A central tenet in research on built environment and aging is that access to adequate, accessible and affordable housing and socially supportive neighbourhood environments can enhance the ability of older people with diverse physical or cognitive abilities, as well as contrasting socio-economic backgrounds, to “live and age [in place] successfully with independence and dignity.”
It has been argued that, “people do not just live in houses, they live in and experience neighborhoods.” Access to adequate and affordable public transportation and age-friendly urban design features helps to integrate them into the social fabric of the community. Such design features include, for example, street features (slope, width, material or buffer zones), and municipal elements (including speed humps, signage, public transportation hubs, and bus stops) safety, security and comfort features (well-lit and maintained pavements and streets, benches along walking paths, presence of public washrooms/toilets); and wayfinding (easy signage).
In recent years there have been concerted efforts to enhance home and community environments through policy and practice interventions. Developments in universal design and ‘visitability’ have moved forward our understanding of how to create homes that are functional and liveable for people of all ages and abilities and allow for multiple uses as needs differ or change. A parallel movement, the ‘age-friendly communities’ initiative by World Health Organization is aimed at the broader neighbourhood and community level with a goal of making communities more supportive of older adults who live there. Both initiatives focus on physical environments that are designed to promote independence, mobility and access to resources for older adults also promote inclusion of people of all abilities and ages creating an inclusive environment for all.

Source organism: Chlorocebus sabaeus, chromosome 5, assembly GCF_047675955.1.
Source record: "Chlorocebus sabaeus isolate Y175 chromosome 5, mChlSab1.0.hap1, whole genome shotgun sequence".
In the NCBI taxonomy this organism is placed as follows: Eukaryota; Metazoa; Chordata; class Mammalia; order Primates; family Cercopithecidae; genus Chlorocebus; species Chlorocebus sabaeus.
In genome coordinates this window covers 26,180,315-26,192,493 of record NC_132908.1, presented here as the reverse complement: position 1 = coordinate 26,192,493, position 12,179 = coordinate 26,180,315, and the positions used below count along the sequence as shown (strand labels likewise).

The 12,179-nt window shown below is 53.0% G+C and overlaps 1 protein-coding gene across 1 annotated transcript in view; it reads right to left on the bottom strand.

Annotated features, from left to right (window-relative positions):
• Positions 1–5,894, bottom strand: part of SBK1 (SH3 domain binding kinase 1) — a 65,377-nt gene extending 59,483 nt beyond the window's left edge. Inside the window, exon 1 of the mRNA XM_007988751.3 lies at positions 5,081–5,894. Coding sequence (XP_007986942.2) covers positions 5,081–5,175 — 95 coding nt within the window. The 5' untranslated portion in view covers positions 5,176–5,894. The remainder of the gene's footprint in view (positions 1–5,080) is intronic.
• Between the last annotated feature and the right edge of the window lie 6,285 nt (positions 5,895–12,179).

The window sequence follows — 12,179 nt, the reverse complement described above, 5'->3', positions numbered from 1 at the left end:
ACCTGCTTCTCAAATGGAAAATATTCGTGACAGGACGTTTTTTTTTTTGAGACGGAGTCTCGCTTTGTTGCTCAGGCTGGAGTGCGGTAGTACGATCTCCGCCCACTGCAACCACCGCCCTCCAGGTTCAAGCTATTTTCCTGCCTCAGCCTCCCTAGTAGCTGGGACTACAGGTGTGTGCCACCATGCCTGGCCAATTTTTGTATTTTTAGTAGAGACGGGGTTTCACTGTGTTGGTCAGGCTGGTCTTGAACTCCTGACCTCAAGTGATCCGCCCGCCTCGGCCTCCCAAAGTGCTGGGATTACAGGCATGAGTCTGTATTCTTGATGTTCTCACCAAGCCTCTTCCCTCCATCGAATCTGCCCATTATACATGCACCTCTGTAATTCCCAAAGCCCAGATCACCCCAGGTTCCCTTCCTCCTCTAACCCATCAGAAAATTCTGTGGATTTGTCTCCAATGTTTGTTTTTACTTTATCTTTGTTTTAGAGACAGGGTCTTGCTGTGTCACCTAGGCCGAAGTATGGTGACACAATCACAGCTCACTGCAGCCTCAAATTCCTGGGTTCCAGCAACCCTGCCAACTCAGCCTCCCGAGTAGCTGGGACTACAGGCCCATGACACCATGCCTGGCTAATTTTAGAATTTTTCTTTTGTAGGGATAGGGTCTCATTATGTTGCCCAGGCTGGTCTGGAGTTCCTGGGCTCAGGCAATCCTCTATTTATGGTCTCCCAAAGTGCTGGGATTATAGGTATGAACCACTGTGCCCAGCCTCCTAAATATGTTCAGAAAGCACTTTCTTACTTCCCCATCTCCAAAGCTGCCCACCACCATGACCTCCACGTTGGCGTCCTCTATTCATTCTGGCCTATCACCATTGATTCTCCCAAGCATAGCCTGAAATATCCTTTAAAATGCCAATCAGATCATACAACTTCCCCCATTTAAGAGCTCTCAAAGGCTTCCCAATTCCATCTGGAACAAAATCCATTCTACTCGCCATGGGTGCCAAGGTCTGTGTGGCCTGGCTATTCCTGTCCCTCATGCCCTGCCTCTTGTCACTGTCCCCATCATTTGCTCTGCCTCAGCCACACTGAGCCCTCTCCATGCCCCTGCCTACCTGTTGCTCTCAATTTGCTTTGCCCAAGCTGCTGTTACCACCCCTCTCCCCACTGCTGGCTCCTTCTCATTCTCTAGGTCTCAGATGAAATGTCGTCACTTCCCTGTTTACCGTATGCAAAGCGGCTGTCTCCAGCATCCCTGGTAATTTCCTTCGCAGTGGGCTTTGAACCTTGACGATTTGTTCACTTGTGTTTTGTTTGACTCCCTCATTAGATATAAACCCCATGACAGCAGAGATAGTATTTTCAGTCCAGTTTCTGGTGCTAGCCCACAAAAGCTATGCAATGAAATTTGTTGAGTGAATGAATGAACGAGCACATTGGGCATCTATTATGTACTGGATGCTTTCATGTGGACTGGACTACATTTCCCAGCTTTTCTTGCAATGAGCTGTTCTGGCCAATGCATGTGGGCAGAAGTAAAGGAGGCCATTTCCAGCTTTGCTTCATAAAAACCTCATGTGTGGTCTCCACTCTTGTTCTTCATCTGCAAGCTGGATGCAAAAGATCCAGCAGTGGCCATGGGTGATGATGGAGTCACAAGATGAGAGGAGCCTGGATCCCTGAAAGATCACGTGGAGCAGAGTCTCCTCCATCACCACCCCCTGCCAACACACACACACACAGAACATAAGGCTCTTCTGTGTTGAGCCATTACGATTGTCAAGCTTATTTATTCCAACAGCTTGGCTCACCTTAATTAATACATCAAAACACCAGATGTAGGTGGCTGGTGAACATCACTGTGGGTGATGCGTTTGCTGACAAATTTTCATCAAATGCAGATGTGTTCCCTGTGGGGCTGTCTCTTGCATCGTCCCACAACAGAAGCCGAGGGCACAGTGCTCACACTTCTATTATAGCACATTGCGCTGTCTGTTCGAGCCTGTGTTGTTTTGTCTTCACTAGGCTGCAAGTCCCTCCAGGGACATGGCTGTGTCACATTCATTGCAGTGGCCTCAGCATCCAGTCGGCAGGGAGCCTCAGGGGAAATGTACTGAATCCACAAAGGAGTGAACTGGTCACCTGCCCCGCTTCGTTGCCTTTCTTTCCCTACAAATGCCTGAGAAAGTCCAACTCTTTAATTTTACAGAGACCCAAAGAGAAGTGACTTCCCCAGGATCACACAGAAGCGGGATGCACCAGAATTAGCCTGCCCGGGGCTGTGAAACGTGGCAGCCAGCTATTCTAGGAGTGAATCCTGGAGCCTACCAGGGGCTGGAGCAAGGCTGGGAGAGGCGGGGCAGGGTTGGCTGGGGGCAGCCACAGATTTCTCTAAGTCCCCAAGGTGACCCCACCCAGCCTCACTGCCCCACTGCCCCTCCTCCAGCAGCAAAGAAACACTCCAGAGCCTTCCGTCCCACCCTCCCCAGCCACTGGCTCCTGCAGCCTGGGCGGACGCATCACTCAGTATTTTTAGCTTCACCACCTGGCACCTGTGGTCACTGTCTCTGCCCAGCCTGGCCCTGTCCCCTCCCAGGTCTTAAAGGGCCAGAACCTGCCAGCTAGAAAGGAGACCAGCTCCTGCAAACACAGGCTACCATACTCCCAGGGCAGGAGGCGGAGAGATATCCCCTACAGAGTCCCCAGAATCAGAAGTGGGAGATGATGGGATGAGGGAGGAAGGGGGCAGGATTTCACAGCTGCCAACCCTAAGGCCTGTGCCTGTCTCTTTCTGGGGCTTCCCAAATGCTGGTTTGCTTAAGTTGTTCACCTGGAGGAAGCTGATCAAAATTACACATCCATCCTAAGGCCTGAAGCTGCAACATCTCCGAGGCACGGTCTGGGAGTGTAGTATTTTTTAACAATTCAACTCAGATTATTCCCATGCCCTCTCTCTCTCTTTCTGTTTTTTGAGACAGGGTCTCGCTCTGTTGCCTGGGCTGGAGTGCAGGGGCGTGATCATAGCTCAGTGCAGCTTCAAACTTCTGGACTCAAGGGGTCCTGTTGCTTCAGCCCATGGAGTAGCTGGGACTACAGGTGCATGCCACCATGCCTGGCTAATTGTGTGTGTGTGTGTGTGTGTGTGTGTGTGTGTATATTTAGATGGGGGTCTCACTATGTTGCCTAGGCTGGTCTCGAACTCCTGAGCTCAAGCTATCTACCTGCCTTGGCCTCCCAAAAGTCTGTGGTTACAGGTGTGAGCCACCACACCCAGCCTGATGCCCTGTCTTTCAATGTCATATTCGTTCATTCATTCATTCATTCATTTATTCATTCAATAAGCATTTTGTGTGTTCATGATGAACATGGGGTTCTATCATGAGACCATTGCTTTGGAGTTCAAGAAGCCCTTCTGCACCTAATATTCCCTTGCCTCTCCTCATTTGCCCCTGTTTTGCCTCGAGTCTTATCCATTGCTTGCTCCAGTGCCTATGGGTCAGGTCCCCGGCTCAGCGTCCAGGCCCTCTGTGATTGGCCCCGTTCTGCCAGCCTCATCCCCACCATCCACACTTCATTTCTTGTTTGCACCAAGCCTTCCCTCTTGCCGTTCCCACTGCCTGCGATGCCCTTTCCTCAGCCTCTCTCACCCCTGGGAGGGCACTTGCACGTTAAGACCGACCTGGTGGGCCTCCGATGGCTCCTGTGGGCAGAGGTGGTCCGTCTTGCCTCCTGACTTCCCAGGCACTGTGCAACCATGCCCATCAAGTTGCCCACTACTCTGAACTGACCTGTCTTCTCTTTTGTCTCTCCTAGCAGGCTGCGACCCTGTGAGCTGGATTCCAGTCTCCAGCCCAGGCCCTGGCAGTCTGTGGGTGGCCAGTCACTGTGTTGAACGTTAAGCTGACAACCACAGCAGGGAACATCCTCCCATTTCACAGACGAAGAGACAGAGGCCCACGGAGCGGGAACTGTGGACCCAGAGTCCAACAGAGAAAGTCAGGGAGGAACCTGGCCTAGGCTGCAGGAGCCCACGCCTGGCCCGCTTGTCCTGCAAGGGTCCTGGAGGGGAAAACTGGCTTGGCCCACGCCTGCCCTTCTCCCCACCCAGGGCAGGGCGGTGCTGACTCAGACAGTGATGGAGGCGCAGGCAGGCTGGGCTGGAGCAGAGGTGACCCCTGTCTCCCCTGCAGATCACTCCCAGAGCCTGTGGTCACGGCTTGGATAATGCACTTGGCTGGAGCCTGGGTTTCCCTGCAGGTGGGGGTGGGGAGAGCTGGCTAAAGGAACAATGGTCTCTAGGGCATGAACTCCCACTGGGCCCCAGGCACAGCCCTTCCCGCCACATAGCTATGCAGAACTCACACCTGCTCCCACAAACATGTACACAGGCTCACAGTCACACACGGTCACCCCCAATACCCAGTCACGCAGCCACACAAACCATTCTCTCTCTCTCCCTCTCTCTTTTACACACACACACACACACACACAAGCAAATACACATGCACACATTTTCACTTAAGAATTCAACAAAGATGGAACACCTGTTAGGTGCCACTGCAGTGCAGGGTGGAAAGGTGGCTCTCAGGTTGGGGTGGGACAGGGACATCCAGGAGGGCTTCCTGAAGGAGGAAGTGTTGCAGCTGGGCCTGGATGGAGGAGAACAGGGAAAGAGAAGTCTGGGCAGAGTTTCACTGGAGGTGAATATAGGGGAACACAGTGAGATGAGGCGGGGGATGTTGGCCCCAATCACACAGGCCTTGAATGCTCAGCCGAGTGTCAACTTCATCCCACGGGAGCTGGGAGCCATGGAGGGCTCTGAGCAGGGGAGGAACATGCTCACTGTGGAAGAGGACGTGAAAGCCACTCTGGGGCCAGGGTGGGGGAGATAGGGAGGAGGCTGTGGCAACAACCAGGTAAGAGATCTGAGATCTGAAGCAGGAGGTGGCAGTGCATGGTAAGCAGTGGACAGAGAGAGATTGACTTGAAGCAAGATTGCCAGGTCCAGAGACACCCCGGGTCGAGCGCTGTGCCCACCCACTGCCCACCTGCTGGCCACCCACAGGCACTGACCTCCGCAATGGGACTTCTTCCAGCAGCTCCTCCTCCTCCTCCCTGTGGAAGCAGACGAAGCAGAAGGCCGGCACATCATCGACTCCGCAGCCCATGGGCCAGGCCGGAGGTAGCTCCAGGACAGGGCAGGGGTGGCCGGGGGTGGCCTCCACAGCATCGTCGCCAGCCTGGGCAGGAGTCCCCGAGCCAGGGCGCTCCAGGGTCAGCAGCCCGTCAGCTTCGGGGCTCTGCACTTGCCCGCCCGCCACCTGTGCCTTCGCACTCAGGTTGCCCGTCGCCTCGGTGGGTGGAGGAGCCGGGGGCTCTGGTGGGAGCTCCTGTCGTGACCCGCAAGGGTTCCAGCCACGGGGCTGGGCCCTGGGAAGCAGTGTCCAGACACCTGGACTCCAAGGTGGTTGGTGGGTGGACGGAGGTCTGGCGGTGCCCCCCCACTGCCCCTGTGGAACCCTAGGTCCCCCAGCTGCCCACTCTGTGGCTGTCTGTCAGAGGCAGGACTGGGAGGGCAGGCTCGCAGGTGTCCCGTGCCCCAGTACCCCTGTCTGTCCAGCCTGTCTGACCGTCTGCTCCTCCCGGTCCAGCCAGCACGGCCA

To date, there has been little systematic analysis of key questions relating to such policy and practice interventions. For example, little is known whether there is differential emphasis on promoting particular groups of older adults, such as those with mobility impairment over those with tenuous economic status or housing preferences based on their ethnic backgrounds, into the social fabric of their community life. Moreover, little is known about the relative importance of built environments in terms of the inclusion or exclusion of urban dwellers living outside of Europe and North America. Given the dual processes of demographic aging and urbanisation that characterise societies around the world, these knowledge gaps will be of increasing relevance in the years ahead.
Inclusion promoted through built environment design and planning has the potential to facilitate older adults of all types of background and abilities to participate and contribute much more fully to their communities. The offer of resources, services, support and opportunities for participation in turn will promote and empower older adults who often are excluded from planning, decision making, and policy development processes in the places in which they live. Viewed against this background, universal design/visitability programmes and initiatives such as the World Health Organization’s Age-friendly Cities scheme appear well-placed to make a valuable contribution to filling key knowledge gaps.
This content was adapted from Mahmood, A. & Norah Keating (In press, anticipated publication date Summer 2012). Inclusive built environment for older adults. In T. Scharf & N. Keating (Eds.), From exclusion to inclusion in old age: A global challenge. UK: The Policy Press.